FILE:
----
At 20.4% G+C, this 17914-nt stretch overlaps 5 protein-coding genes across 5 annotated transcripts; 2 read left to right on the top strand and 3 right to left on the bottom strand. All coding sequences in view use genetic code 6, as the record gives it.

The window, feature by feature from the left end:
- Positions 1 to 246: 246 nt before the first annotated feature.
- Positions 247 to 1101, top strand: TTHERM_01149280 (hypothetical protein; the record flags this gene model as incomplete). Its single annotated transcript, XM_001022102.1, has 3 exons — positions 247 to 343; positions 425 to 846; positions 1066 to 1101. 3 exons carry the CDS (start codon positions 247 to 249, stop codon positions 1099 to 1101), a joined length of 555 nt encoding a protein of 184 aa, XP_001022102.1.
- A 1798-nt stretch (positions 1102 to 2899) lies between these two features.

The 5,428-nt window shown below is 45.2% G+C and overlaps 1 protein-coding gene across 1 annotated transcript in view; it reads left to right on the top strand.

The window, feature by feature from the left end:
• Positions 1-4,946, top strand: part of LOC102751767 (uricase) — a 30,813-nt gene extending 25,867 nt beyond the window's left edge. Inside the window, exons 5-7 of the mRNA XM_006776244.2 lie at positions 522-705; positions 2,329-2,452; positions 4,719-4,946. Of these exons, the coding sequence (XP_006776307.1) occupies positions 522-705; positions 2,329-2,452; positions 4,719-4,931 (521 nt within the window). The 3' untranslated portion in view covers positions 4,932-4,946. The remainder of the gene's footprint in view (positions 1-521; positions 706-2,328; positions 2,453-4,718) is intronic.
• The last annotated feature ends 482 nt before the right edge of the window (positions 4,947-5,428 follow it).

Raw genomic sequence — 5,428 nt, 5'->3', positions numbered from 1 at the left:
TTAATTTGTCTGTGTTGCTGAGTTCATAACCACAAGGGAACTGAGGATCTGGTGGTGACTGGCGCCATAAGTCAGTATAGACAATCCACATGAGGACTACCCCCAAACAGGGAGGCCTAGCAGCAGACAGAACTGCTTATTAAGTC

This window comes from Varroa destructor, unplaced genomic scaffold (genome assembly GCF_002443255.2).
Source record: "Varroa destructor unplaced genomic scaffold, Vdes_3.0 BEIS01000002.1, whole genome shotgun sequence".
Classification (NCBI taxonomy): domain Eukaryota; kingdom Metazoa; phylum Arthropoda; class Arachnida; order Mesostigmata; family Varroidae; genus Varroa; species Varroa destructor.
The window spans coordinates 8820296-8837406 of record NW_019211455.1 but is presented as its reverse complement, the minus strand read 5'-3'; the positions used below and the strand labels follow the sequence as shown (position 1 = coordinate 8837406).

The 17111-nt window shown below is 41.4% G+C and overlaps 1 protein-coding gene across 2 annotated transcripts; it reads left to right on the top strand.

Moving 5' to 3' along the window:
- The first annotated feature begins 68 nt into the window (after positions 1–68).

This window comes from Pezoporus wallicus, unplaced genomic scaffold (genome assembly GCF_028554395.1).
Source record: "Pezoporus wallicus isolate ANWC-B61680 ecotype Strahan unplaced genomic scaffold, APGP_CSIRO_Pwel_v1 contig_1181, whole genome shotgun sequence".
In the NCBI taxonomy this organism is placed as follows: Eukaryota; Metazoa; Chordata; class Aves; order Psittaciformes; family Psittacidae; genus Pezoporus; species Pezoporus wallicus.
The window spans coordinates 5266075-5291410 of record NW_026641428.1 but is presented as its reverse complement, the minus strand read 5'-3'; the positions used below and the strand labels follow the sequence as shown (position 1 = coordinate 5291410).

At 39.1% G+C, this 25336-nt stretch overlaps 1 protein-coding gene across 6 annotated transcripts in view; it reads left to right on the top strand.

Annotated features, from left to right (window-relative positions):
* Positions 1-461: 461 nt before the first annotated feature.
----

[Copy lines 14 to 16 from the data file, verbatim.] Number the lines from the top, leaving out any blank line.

Classification (NCBI taxonomy): domain Eukaryota; kingdom Metazoa; phylum Arthropoda; class Arachnida; order Mesostigmata; family Varroidae; genus Varroa; species Varroa destructor.
The window spans coordinates 8820296-8837406 of record NW_019211455.1 but is presented as its reverse complement, the minus strand read 5'-3'; the positions used below and the strand labels follow the sequence as shown (position 1 = coordinate 8837406).

The 17111-nt window shown below is 41.4% G+C and overlaps 1 protein-coding gene across 2 annotated transcripts; it reads left to right on the top strand.